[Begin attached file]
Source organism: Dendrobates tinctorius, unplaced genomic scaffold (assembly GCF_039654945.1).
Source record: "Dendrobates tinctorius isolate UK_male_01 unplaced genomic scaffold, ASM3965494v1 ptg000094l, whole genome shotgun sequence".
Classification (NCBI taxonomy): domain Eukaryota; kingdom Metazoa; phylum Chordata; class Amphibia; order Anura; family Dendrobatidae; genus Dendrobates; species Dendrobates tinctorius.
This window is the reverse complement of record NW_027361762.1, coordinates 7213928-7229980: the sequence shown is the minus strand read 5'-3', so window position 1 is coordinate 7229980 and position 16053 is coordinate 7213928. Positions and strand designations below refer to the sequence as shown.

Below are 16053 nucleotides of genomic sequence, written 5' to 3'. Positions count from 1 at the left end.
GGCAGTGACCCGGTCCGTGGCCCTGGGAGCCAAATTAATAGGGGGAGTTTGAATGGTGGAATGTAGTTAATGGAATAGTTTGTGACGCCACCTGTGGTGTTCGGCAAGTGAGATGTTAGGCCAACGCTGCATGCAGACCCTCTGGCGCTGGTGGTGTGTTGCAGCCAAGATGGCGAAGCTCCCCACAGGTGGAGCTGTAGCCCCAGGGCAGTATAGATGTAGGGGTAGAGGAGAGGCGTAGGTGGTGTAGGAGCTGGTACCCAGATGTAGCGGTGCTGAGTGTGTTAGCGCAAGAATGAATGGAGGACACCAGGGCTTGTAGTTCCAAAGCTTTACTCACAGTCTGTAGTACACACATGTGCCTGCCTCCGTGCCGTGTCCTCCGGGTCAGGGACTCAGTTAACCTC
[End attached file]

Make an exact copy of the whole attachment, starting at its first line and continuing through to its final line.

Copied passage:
Source organism: Dendrobates tinctorius, unplaced genomic scaffold (assembly GCF_039654945.1).
Source record: "Dendrobates tinctorius isolate UK_male_01 unplaced genomic scaffold, ASM3965494v1 ptg000094l, whole genome shotgun sequence".
Classification (NCBI taxonomy): domain Eukaryota; kingdom Metazoa; phylum Chordata; class Amphibia; order Anura; family Dendrobatidae; genus Dendrobates; species Dendrobates tinctorius.
This window is the reverse complement of record NW_027361762.1, coordinates 7213928-7229980: the sequence shown is the minus strand read 5'-3', so window position 1 is coordinate 7229980 and position 16053 is coordinate 7213928. Positions and strand designations below refer to the sequence as shown.

Below are 16053 nucleotides of genomic sequence, written 5' to 3'. Positions count from 1 at the left end.
GGCAGTGACCCGGTCCGTGGCCCTGGGAGCCAAATTAATAGGGGGAGTTTGAATGGTGGAATGTAGTTAATGGAATAGTTTGTGACGCCACCTGTGGTGTTCGGCAAGTGAGATGTTAGGCCAACGCTGCATGCAGACCCTCTGGCGCTGGTGGTGTGTTGCAGCCAAGATGGCGAAGCTCCCCACAGGTGGAGCTGTAGCCCCAGGGCAGTATAGATGTAGGGGTAGAGGAGAGGCGTAGGTGGTGTAGGAGCTGGTACCCAGATGTAGCGGTGCTGAGTGTGTTAGCGCAAGAATGAATGGAGGACACCAGGGCTTGTAGTTCCAAAGCTTTACTCACAGTCTGTAGTACACACATGTGCCTGCCTCCGTGCCGTGTCCTCCGGGTCAGGGACTCAGTTAACCTC